BACKGROUND/METHODS: The objective of this study was to determine whether relinquishing cognitive, physical, and social activities is associated with an increased risk of cognitive decline in patients with age-related macular degeneration (AMD). We conducted a 3-year longitudinal study of 206 nondemented patients with AMD.
RESULTS: Twenty-three subjects (14.4%) declined cognitively. Age, sex, education, decline in visual acuity, and number of dropped activities were associated with cognitive decline; each additional dropped activity increased the risk by 58%. Subjects who relinquished three activities were 3.87 times (95% confidence interval, 1.95-7.76) more likely to become demented than subjects who relinquished no activities; those who relinquished five activities were 9.54 times (95% confidence interval, 3.05-30.43) more likely. A multivariate model demonstrated that number of dropped activities was a powerful predictor of cognitive decline after controlling for relevant risk factors, particularly for subjects younger than 80 years of age.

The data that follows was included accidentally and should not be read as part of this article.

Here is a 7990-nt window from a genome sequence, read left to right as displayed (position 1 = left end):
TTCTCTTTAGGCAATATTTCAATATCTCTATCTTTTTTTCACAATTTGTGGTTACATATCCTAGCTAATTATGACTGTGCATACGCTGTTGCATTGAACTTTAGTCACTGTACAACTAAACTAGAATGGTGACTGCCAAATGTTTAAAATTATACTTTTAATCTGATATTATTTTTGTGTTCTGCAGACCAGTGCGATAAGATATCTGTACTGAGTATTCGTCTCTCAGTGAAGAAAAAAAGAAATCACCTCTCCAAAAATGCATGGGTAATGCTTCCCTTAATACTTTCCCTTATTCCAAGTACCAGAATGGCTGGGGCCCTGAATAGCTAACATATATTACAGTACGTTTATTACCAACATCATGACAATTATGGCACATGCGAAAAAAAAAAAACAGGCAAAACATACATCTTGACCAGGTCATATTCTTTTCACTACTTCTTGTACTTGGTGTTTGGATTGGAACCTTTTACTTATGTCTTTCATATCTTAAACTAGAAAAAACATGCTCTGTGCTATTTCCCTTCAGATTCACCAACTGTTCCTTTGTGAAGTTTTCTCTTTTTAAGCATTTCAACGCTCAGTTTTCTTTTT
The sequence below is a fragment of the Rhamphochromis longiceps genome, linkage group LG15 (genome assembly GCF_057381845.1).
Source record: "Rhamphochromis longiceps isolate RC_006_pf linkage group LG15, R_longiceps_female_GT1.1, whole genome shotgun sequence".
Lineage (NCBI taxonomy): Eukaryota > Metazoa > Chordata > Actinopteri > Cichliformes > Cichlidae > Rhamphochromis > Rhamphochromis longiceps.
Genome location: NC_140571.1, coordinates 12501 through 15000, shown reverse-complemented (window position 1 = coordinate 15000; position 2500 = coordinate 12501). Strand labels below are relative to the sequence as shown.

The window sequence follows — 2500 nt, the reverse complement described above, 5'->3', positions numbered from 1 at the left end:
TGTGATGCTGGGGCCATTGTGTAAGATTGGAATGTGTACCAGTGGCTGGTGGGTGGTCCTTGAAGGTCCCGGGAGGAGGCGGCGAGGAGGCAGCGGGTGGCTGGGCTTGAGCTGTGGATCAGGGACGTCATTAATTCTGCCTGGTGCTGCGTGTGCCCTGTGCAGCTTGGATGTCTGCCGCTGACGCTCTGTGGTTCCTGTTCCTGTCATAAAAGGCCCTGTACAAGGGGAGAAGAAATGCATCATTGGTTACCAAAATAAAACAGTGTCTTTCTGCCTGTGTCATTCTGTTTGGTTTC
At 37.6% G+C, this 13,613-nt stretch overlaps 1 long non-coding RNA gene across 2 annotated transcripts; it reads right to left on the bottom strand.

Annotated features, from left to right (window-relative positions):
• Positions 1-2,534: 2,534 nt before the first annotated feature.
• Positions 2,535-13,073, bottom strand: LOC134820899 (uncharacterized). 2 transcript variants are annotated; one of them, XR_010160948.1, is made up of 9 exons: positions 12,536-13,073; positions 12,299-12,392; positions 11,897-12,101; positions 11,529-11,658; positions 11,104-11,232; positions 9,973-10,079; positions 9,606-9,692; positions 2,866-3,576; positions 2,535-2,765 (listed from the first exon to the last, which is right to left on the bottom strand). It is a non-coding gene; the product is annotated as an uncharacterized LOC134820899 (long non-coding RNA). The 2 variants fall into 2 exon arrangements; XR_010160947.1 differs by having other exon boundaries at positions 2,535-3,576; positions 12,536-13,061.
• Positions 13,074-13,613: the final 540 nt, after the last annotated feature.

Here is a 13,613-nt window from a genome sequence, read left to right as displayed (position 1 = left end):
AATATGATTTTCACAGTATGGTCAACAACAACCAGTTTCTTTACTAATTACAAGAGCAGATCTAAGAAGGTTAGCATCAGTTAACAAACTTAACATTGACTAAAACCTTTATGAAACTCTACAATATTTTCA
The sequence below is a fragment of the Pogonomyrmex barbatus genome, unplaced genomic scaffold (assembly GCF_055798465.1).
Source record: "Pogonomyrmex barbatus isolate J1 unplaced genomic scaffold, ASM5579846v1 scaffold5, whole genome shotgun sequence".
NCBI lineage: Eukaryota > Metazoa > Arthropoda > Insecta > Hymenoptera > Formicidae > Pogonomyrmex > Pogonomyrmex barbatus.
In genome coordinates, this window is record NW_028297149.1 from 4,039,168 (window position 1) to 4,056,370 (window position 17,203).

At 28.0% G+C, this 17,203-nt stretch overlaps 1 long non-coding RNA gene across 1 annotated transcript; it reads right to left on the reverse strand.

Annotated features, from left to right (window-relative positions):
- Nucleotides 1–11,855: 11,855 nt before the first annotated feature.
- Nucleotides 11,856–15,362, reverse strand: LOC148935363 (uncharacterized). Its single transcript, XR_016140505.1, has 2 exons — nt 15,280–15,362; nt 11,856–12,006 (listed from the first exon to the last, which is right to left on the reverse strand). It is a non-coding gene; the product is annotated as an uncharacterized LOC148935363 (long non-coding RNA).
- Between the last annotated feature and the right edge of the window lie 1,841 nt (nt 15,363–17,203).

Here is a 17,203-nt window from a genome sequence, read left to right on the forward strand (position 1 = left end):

CONCLUSIONS: Relinquishing valued activities is associated with an increased risk of cognitive decline in older patients with vision loss caused by AMD. These data suggest the importance of promoting optimal cognitive and physical health in patients with AMD and perhaps other chronic diseases.
Rovner, Barry W.; Casten, Robin J.; Leiby, Benjamin E.; and Tasman, William S., "Activity loss is associated with cognitive decline in age-related macular degeneration." (2009). Department of Psychiatry and Human Behavior Faculty Papers. Paper 5.